snap trajectories to follow the actual street network, it turns out that real road network data is not

very helpful due to its incomplete coverage and availability. For example, the truck data extends

from the centre of Athens (where there are detailed street data) to its surrounding areas (where

many local roads are missing in available street data sets). On the other hand, from maps shown

in Figure 1, it is clear the GPS points collectively can reveal the road network. Therefore, this

step interpolates each trajectory with identified representative points to recognize the underlying

(but unknown) road network.

The challenge is that this is not a linear interpolation since a straight-line trajectory

segment should be interpolated (using representative points) to follow curves and turns of the

“road”. We use a modified distance measure and the standard shortest path algorithm (Dijkstra

1959) to achieve this. The design of this interpolation is based on the trade-off between shortest

distance (straight line) and following representative points. A Delaunay Triangulation (DT) is

constructed for the extracted representative points. For each trajectory segment, let A and B be its

starting and ending points (both are representative points), the interpolation algorithm will find

the shortest path between A and B following DT edges. This shortest path (i.e., a sequence of DT

edges) will be the interpolated path for the trajectory segment. Note that trajectories are

interpolated in both space and time—a time tag will be attached to each inserted point to the

trajectory based on a linear temporal interpolation between the time tags of A and B.

What is unique in this step is that the length of a DT edge is defined as a powered

Euclidean distance, as shown in Equation 1, where u and v are the two end points for a DT edge

and α is the power. When α is greater than 1, it will favour short and more edges on the path and

thus the shortest path will follow more representative points that are closely next to each other to

reach the destination.

€

Length(edge <u,v>)=EuclideanDist(u,v)

α

(1)

We can change the α value to control the trade-off between a straight-line path and a

curved path that follows more representative points. According to our experiments, α = 1.5 can

effectively interpolates trajectories to follow road curves and turns. Figure 1(D) shows the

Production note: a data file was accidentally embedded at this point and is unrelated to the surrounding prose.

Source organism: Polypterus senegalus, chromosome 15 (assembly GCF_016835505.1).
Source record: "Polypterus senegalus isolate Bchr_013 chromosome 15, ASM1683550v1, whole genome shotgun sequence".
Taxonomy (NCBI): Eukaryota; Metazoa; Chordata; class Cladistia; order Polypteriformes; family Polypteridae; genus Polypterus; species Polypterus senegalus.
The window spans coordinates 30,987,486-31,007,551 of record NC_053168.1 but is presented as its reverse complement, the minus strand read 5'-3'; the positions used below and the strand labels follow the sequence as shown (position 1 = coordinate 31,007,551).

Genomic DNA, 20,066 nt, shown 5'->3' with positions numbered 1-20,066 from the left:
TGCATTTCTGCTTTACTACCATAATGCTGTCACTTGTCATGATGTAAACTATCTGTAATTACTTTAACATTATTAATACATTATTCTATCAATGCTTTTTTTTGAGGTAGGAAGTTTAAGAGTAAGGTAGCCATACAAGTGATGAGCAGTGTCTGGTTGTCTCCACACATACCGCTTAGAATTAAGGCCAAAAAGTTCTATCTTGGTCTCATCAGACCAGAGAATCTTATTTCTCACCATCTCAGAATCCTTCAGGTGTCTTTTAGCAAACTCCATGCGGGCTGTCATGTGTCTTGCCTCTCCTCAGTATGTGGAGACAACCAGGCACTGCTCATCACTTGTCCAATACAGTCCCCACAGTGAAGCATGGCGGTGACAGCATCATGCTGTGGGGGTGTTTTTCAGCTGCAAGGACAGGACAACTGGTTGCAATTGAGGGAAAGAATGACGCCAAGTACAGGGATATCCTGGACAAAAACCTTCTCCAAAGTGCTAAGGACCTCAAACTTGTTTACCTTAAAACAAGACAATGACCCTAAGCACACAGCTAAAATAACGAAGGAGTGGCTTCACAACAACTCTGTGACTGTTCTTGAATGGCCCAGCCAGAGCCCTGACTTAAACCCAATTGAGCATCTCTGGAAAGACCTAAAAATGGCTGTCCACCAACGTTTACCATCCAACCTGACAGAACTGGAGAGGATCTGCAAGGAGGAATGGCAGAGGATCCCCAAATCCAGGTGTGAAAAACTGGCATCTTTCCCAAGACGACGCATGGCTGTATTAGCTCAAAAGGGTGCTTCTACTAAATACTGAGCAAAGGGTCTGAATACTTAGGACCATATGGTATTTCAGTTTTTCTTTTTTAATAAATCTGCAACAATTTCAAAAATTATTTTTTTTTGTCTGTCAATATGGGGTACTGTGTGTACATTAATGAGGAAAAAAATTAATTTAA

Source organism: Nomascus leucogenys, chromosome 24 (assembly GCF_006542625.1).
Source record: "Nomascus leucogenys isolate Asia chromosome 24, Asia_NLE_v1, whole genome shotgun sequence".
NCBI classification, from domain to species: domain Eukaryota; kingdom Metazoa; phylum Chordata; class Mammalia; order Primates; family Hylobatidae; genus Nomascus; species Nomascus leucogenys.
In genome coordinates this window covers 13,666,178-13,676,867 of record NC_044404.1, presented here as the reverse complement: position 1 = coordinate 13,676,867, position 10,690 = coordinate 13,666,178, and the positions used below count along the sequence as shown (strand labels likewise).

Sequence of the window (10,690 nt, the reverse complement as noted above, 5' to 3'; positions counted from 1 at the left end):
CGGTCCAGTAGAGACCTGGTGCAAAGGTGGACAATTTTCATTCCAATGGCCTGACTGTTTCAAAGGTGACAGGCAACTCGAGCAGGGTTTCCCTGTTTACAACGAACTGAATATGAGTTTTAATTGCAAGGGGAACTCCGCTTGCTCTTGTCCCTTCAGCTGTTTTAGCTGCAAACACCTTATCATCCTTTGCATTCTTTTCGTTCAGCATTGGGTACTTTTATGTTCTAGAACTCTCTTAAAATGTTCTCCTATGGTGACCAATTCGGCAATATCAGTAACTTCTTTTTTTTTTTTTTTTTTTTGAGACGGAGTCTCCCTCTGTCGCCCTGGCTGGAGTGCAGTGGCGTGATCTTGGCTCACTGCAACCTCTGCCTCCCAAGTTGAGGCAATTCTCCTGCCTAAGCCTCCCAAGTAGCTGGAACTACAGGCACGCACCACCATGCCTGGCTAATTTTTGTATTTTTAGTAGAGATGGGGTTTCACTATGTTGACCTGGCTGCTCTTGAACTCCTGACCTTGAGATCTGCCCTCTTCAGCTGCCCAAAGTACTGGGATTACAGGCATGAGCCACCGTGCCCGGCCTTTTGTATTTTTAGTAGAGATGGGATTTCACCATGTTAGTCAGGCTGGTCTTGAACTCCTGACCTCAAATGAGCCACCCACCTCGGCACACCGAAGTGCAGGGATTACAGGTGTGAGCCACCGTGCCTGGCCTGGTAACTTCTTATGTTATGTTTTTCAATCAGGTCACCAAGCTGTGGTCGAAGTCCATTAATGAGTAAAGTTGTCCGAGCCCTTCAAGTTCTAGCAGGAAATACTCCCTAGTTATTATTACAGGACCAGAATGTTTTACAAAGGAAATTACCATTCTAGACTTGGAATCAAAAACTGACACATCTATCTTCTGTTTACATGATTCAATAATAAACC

interpolation of 5 selected trajectories in an area—they now exactly match each other on each

road segment. Since the search of shortest path follows the DT edges and can be confined to a

local neighbourhood, the interpolation is very efficient, takes O(klogk) time (including the

construction of DT), where k << n is the number of representative points. In the literature there

are various methods that can generalize or standardize a trajectory by removing or inserting

points. There are also trajectory interpolation methods based on parametric curves (Yu and Kim

2006). However, these methods all treat each trajectory separately, do not use information from

other trajectories, and cannot achieve our result.

The interpolation efficiently achieves three important outcomes: (1) it improves the

resolution and accuracy of each trajectory by using the extracted representative locations to

interpolate; (2) it enables accurate location-based summary statistics such as trajectory density

for any given point and time period; and, more importantly, (3) it effectively establishes the

topological relations between trajectories (via shared locations and segments) and the

connection between locations (via shared trajectories).

To demonstrate how to use the second outcome to map location-based trajectory density,

Figure 2 shows four maps. Map A shows the trajectories for a selected area. Map B shows the

interpolated trajectories, all of which are snapped to the extracted “road network”. Map C shows

the trajectory density at each representative point (for the entire time period). Without the

interpolation, one may use a raster-based approach to estimate the trajectory density for each grid

cell and use a moving circular window to estimate the density at each location. Neither of those

alternative approaches can map trajectory density with such a high spatial-temporal resolution

and accuracy. One may also compare the trajectory density for a specific time window with the

overall density map (see Figure 2-D), or render a time series of density maps to examine

temporal trends. For example, Figure 3 presents for snapshots of the trajectory dynamics to show

trajectory density change over space and time.

[Insert Figure 2 Here]

[Insert Figure 3 Here]

Next subsection will elaborate on how the third outcome (i.e., topological relations

among trajectories and locations) can help discover community structures and region patterns,

which in return will facilitate our understanding, analysis, and visualization of trajectories.

3.3. Hierarchical Graph Partitioning and Region Detection

After the above interpolation, trajectories are connected via shared locations and locations are

connected via shared trajectories. Depending on the analysis task, different kinds of graph or